Scintilla of Evidence: Everything You Need to Know
Scintilla of evidence is a principle that is used in courts to measure the amount of evidence that must be present in order to support a conclusion.3 min read
2. Example of a Case Law Regarding Scintilla of Evidence
3. Impact of the Scintilla of Evidence Principle
4. What Is Substantial Evidence?
Scintilla of evidence is a principle that is used in courts to measure the amount of evidence that must be present in order to support a conclusion. According to this principle, the slightest trace of evidence supporting a legal claim will cause the case to be submitted to the jury. Scintilla of evidence is the antithesis of the substantial evidence rule, which requires a party to provide adequate relevant evidence to support a claim. However, evidence presented in a court must meet certain requirements in order to be regarded as substantial.
The scintilla of evidence rule is seldom practiced in federal and state courts. It is usually seen as insufficient evidence, which makes it an insignificant factor in the outcome of most court cases. Substantial evidence, on the other hand, can have an impact on verdicts. Nonetheless, it can be useful to understand the scintilla of evidence principle, especially if you are involved in a legal case where there is a lack of evidence proving a certain claim.
What Is Scintilla of Evidence?
The “scintilla of evidence” doctrine refers to a common law principle stating that a motion for directed verdict or summary judgment cannot be granted if there exists even the minutest relevant evidence. In such a situation, the case will be decided by the jury. Federal courts generally do not follow the scintilla of evidence principle, and almost every state has abandoned the rule. In most cases, verdicts must be based on substantial, reasonably believable evidence.
Example of a Case Law Regarding Scintilla of Evidence
According to the scintilla of evidence rule, a party's testimony must contain some evidence that clarifies the issues of fact and enables the jury to arrive at an intelligent conclusion. However, the evidence does not permit admission of theoretical, speculative, and hypothetical views. Scintilla of evidence is defined as a spark, glimmer, gleam, or the smallest trace of evidence that supports a plaintiff's claim.
Impact of the Scintilla of Evidence Principle
The scintilla of evidence principle states that a case must undergo a jury trial if there is a mere glimmer, gleam, spark, smallest particle, or slightest trace of evidence that supports an inference. “Scintilla” is a widely used legal term that originates from a Latin word that means “a spark.” This term is used to describe the amount of evidence that exists to support a certain fact.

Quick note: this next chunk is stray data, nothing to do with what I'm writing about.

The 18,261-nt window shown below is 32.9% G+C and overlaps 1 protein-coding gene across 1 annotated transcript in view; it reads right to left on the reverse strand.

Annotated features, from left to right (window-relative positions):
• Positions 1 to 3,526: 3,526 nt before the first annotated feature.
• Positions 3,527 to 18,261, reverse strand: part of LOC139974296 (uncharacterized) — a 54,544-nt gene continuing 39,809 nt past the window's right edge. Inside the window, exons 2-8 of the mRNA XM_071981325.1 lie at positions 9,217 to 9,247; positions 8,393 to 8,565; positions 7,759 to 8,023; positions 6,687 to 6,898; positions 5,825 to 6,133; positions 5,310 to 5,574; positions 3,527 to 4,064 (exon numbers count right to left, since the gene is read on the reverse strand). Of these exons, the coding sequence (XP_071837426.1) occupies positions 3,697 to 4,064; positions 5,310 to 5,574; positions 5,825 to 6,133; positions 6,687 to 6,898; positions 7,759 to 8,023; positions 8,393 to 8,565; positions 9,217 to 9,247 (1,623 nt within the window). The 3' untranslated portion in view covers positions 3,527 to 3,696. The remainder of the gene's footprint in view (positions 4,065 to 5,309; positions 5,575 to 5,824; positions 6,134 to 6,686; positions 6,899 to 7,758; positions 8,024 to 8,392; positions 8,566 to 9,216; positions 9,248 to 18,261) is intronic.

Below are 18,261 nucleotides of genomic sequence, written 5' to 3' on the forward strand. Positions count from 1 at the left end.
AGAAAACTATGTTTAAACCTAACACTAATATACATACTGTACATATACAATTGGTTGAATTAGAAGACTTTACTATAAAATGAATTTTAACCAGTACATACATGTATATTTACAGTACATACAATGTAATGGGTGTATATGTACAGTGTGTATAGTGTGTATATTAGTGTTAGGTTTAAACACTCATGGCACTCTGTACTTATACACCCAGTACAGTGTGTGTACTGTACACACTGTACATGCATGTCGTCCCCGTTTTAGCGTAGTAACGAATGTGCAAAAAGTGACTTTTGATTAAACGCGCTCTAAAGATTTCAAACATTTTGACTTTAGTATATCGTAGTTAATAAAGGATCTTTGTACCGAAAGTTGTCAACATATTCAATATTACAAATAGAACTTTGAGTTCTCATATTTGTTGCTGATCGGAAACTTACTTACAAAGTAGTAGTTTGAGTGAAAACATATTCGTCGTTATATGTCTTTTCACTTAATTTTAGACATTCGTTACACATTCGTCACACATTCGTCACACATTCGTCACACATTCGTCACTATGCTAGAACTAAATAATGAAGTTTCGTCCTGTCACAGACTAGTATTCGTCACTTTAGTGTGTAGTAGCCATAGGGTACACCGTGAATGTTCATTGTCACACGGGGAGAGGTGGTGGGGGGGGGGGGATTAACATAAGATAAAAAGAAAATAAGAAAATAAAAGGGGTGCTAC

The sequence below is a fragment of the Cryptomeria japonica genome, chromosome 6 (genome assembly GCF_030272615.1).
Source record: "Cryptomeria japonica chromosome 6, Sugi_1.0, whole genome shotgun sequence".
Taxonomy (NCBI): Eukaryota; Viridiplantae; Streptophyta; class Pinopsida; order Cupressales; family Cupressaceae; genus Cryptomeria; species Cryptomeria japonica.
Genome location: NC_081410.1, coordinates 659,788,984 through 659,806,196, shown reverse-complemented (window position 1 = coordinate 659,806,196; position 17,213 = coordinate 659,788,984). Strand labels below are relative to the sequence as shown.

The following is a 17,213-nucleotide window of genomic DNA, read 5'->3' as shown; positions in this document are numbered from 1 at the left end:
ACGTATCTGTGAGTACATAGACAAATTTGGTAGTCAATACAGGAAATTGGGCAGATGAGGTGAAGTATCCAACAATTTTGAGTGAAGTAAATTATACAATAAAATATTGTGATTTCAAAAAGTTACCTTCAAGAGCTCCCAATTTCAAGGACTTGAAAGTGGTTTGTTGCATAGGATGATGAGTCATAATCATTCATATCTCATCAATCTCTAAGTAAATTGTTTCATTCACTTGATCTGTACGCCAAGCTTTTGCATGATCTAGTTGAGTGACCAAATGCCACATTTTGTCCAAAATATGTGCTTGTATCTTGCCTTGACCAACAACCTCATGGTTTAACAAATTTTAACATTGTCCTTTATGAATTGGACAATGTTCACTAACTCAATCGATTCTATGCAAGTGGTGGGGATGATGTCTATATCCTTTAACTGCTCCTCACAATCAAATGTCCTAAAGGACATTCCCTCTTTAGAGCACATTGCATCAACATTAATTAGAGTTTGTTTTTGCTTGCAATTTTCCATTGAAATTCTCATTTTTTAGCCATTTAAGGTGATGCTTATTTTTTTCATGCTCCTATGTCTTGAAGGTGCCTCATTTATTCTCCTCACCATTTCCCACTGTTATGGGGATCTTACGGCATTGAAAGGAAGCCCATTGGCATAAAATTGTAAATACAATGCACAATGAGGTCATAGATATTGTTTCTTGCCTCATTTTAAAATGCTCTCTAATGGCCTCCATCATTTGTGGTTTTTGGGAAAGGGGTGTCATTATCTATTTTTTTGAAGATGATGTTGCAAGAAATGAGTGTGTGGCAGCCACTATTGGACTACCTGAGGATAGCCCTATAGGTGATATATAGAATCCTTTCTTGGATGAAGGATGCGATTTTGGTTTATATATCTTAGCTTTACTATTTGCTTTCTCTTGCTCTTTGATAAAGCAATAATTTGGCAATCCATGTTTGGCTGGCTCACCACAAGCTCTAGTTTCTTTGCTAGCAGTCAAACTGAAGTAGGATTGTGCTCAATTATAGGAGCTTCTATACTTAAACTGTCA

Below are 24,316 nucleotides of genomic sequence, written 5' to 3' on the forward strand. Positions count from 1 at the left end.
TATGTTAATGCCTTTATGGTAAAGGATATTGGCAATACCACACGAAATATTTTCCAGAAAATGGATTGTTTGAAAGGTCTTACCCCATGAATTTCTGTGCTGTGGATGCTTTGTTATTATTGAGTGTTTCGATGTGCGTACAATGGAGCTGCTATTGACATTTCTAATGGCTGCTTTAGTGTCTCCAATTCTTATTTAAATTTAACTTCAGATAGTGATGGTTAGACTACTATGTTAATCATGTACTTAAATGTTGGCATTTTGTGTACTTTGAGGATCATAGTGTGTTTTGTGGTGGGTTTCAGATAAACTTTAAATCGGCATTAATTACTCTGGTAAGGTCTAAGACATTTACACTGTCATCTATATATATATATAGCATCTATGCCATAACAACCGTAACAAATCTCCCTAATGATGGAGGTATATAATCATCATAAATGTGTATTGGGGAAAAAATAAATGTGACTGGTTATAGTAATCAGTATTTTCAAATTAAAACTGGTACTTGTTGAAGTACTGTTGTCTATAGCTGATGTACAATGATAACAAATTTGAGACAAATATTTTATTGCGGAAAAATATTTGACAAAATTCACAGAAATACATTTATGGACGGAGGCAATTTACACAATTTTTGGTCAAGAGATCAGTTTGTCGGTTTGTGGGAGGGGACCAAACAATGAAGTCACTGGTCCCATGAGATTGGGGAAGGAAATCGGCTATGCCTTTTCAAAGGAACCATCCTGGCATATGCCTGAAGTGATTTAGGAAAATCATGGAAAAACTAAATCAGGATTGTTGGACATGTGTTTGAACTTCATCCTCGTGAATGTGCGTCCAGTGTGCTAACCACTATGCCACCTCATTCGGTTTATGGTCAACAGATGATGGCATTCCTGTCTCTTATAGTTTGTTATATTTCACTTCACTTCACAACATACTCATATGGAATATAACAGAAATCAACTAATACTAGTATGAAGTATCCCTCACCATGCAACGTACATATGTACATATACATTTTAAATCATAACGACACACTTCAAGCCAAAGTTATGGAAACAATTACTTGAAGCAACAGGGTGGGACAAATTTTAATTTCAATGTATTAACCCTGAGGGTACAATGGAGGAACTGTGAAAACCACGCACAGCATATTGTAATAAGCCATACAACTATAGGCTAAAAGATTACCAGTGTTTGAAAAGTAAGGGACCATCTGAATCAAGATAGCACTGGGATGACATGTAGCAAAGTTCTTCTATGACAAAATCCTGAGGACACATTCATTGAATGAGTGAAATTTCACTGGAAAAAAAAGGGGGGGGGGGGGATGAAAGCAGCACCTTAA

If a court decides that there is not even a scintilla of evidence proving a certain fact that is being disputed, it is actually describing an amount of evidence that is negligibly small. According to Texas law, a scintilla of evidence is considered no evidence at all in the courts. As such, if the evidence presented during a court case amounts to no more than a scintilla, it can be said that the party has provided insufficient evidence and therefore cannot prevail on his or her legal claim.
What Is Substantial Evidence?
In contrast to scintilla of evidence, substantial evidence has greater probative value. In order to be regarded as substantial, the evidence must be more than a scintilla. In other words, it must do more than just create a suspicion that the fact that is being established exists. Substantial evidence does not amount to a preponderance. Instead, it must be relevant to the extent that a reasonable person will consider it adequate for supporting a conclusion.
It is important to note that not every kind of evidence is considered substantial evidence. In order to be sufficiently substantial to have an impact on the verdict, the evidence must meet the following requirements:
- Reasonable in nature
- Of solid value
- Substantial enough to prove the essentials that are legally required in a particular case
Improbable conclusions that are drawn in favor of a party will not be sustained if the testimony differs from physical facts and contradiction or inconsistency is self-evident and material. Although there may be inferences in substantial evidence, the inferences must be the result of logic and reason and rest on the evidence. If the inferences are a product of speculation or conjecture, they cannot support a conclusion.
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